7. A method for using a computer to convey information relating to a character to a computer user receiving a storyline from the computer in the form of an audiovisual work through an audio interface and a visual interface operatively associated with the computer, wherein the information relating to the character form a part of the storyline, said method comprising

causing the computer to output a first scene to the computer user through the visual interface, said first scene being output through the visual interface at a first set of output characteristics; and
causing the computer to simultaneously output to the computer user through the visual interface a second scene which represents the information relating to the character, said second scene being output to the computer user at a second set of output characteristics, creating a double exposure effect;
wherein the first set of output characteristics and the second set of output characteristics are predetermined so that the output of the first scene visually dominates the output of the second scene.

8. A method as in claim 7 wherein the first scene represents the information relating to the character.

9. A method as in claim 7 wherein the first scene represents the character's physical location.

10. A method for using a computer to convey information related to a character to a user of the computer in a storyline being conveyed to the user as an audiovisual work through an audio interface and a visual interface operatively associated with the computer, said storyline comprising in sequence a first dialogue line conveyed to the user by an actor through the audio interface and the visual interface, a second dialogue line which represents the information related to the character following the first dialogue line output by the computer through the audio interface, and a third dialogue line conveyed to the user by the actor through the audio interface and the visual interface, said method comprising:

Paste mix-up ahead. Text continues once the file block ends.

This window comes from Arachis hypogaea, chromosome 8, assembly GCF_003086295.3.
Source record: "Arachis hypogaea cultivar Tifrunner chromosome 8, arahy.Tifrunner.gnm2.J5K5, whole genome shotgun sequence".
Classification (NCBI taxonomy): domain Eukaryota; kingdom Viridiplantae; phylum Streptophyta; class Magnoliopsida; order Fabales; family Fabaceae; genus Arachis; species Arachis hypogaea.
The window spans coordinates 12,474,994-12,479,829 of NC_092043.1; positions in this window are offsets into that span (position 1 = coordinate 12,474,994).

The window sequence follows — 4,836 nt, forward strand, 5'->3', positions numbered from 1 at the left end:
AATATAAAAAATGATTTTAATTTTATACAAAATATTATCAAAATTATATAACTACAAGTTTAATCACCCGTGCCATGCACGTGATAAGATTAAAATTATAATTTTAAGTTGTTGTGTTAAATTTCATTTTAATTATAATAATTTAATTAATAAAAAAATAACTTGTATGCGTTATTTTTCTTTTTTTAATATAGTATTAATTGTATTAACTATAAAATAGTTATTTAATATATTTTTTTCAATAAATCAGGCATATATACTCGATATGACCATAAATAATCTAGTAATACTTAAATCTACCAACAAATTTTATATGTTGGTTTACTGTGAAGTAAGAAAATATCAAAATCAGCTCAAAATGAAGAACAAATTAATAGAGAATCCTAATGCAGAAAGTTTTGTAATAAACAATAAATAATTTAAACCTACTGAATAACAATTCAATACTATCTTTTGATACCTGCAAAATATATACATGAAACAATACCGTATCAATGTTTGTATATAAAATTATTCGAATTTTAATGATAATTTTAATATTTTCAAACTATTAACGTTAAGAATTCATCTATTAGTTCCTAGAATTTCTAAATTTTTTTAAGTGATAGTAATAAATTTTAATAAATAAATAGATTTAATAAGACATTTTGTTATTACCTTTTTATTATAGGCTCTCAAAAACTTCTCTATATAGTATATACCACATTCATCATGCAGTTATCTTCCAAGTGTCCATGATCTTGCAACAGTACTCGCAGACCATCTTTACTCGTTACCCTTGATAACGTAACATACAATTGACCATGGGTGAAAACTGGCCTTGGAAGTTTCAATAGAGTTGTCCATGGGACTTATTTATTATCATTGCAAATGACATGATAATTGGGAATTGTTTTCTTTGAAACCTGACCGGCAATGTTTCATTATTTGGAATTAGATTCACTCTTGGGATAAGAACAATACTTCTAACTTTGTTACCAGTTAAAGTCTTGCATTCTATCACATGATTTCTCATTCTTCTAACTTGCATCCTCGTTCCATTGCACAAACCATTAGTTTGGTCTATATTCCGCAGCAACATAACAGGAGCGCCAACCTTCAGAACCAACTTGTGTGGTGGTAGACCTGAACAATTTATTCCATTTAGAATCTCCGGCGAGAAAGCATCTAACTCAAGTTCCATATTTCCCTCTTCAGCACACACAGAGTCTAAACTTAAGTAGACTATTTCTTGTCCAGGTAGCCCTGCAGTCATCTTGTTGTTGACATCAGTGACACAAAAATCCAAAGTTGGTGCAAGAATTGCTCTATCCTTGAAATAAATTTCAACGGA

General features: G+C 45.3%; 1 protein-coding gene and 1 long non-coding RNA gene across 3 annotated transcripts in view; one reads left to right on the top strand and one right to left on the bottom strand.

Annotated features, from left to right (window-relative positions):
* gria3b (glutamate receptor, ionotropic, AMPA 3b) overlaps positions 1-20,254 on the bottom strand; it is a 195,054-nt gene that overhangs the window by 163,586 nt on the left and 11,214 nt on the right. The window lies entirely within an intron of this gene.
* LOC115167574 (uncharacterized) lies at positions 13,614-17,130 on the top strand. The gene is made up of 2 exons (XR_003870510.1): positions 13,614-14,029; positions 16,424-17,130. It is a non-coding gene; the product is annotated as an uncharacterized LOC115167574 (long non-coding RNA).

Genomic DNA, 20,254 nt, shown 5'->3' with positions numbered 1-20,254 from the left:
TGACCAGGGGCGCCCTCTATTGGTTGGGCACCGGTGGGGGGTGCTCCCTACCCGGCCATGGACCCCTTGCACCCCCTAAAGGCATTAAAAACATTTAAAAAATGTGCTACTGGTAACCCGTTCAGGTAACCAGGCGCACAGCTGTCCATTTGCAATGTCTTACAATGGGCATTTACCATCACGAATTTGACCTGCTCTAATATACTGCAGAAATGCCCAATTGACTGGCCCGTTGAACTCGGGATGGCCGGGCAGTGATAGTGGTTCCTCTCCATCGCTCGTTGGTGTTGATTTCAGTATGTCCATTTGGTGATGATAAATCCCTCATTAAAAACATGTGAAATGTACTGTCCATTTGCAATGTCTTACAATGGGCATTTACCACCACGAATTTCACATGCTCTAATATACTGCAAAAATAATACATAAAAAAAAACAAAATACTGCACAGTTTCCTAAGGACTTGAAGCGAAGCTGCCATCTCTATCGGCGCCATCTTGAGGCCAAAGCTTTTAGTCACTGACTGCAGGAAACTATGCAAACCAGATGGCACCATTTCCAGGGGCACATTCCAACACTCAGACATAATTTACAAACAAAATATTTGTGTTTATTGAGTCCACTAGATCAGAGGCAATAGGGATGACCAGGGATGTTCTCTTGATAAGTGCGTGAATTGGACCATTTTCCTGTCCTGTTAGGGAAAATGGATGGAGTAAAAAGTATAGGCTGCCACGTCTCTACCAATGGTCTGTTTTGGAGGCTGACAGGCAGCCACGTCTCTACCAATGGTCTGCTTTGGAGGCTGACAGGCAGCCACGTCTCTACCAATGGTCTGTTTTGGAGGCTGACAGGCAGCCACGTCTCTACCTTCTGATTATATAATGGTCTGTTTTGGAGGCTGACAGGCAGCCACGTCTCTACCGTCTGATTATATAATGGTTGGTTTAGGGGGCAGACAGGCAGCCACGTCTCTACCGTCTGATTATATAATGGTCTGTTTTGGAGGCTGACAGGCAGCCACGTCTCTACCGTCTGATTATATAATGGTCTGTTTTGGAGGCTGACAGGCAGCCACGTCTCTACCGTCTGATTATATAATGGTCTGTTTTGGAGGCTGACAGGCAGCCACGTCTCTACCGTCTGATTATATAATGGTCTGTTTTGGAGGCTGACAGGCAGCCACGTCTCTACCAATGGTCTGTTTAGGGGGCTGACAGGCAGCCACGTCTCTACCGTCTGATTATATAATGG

causing the computer to output, through the visual interface, a first visual image of the actor in a first window;
causing the computer to output, through the audio interface, the first dialogue line;
causing the computer to output, through the audio interface, the second dialogue line;
causing the computer to output, through the visual interface, a second visual image of the actor in a second window, said second window appearing simultaneously with the first window;
causing the computer to pause the first visual image of the actor; and
causing the computer to output, through the audio interface, the third dialogue line.

11. A method as in claim 10 further comprising

causing the computer to output, through the visual interface, a location scene from the perspective of the user:
wherein the first window is superimposed over the location scene; and
wherein the second window is superimposed over the location scene.

Referenced Cited

U.S. Patent Documents

4305131 December 8, 1981 Best
4445187 April 24, 1984 Best
4569026 February 4, 1986 Best
5111409 May 5, 1992 Gasper et al.
5274758 December 28, 1993 Beitel et al.
5358259 October 25, 1994 Best

Patent History

Patent number: 5692212
Type: Grant
Filed: Jun 22, 1994
Date of Patent: Nov 25, 1997
Inventor: Richard Gregory Roach (Bellevue, WA)
Primary Examiner: Heather R. Herndon
Assistant Examiner: Cliff N. Vo
Attorney: Wendy K. Chamberlain, Hrdlicka, et al Buskop
Application Number: 8/263,856

Classifications

Current U.S. Class: 395/806; 395/173; 273/434
International Classification: G06F 3100; A63F 922;